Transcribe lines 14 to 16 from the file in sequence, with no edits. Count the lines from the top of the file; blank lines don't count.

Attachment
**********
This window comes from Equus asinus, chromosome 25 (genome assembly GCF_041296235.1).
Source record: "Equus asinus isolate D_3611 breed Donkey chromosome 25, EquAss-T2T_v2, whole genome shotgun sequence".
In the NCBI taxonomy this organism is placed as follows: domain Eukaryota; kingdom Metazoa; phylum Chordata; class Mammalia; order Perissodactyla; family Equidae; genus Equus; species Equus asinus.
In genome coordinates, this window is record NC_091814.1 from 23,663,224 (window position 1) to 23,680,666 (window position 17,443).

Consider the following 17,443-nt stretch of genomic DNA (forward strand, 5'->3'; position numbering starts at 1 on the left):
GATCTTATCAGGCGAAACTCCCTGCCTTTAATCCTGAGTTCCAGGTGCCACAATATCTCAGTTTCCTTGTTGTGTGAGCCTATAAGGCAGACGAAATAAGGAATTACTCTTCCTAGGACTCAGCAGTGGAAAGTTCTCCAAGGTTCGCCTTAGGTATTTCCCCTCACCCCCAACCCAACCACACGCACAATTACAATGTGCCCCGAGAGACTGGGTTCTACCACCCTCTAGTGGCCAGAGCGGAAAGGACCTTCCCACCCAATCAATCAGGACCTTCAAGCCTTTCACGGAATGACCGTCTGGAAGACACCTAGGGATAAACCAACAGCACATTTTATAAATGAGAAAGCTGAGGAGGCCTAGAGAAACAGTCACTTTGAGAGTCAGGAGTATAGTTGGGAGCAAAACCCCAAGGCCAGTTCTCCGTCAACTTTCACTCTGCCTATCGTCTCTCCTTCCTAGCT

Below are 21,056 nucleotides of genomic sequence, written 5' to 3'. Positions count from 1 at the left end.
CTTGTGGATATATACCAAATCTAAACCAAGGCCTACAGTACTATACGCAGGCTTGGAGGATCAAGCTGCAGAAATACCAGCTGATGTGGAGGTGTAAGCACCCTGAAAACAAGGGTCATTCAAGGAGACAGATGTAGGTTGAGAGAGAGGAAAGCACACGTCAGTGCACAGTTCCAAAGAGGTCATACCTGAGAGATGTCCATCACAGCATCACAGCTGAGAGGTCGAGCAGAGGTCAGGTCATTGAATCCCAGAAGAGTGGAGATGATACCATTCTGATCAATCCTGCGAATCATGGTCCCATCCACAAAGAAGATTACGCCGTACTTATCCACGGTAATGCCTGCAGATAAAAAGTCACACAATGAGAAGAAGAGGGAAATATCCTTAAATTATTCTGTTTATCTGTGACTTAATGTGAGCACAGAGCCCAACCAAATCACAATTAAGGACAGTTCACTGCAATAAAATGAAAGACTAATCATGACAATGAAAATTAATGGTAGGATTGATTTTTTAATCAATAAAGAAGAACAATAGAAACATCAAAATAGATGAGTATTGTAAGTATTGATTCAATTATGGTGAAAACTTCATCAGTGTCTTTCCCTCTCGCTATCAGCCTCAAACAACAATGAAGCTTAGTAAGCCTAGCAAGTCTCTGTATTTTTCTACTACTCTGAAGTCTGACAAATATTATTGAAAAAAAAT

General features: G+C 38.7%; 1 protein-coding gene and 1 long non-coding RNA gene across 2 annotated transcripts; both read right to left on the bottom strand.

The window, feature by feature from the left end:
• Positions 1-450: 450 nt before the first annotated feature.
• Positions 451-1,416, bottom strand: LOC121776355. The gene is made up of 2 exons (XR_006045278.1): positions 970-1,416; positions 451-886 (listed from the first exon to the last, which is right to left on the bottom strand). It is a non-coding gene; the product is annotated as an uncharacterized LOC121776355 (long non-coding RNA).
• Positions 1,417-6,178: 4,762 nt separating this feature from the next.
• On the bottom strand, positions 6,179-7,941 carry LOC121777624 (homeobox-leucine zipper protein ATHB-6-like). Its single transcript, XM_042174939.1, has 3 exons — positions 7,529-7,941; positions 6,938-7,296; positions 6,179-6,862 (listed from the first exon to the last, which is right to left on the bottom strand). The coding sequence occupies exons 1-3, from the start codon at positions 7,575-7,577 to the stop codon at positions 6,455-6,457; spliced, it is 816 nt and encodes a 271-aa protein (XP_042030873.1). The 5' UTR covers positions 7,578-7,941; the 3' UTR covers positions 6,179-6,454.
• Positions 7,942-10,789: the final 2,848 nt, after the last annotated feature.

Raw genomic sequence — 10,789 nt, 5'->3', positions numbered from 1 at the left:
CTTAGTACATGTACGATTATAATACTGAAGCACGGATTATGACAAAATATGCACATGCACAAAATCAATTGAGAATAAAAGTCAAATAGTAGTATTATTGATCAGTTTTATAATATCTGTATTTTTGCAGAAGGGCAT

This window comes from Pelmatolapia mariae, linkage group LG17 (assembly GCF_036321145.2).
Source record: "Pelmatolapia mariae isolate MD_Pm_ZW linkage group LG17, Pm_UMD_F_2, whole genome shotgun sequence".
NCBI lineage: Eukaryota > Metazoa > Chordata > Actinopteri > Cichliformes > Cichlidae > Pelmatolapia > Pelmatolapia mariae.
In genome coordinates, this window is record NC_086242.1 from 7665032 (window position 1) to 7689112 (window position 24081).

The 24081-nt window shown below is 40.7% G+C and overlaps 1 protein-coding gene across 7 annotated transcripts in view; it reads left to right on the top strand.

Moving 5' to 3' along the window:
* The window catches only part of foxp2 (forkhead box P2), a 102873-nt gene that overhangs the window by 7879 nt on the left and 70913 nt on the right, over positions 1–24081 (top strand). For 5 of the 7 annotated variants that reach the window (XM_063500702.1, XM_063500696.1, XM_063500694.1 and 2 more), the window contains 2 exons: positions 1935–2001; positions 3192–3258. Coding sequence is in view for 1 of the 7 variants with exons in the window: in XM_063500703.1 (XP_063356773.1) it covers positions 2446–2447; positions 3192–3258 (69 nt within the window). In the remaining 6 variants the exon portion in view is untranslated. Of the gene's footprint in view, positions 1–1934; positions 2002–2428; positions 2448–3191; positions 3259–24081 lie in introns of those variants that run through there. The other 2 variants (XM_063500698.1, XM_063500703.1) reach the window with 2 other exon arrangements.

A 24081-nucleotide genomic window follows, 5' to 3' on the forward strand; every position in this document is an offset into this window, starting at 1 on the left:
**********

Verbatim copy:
• On the bottom strand, positions 6,179-7,941 carry LOC121777624 (homeobox-leucine zipper protein ATHB-6-like). Its single transcript, XM_042174939.1, has 3 exons — positions 7,529-7,941; positions 6,938-7,296; positions 6,179-6,862 (listed from the first exon to the last, which is right to left on the bottom strand). The coding sequence occupies exons 1-3, from the start codon at positions 7,575-7,577 to the stop codon at positions 6,455-6,457; spliced, it is 816 nt and encodes a 271-aa protein (XP_042030873.1). The 5' UTR covers positions 7,578-7,941; the 3' UTR covers positions 6,179-6,454.
• Positions 7,942-10,789: the final 2,848 nt, after the last annotated feature.

Raw genomic sequence — 10,789 nt, 5'->3', positions numbered from 1 at the left: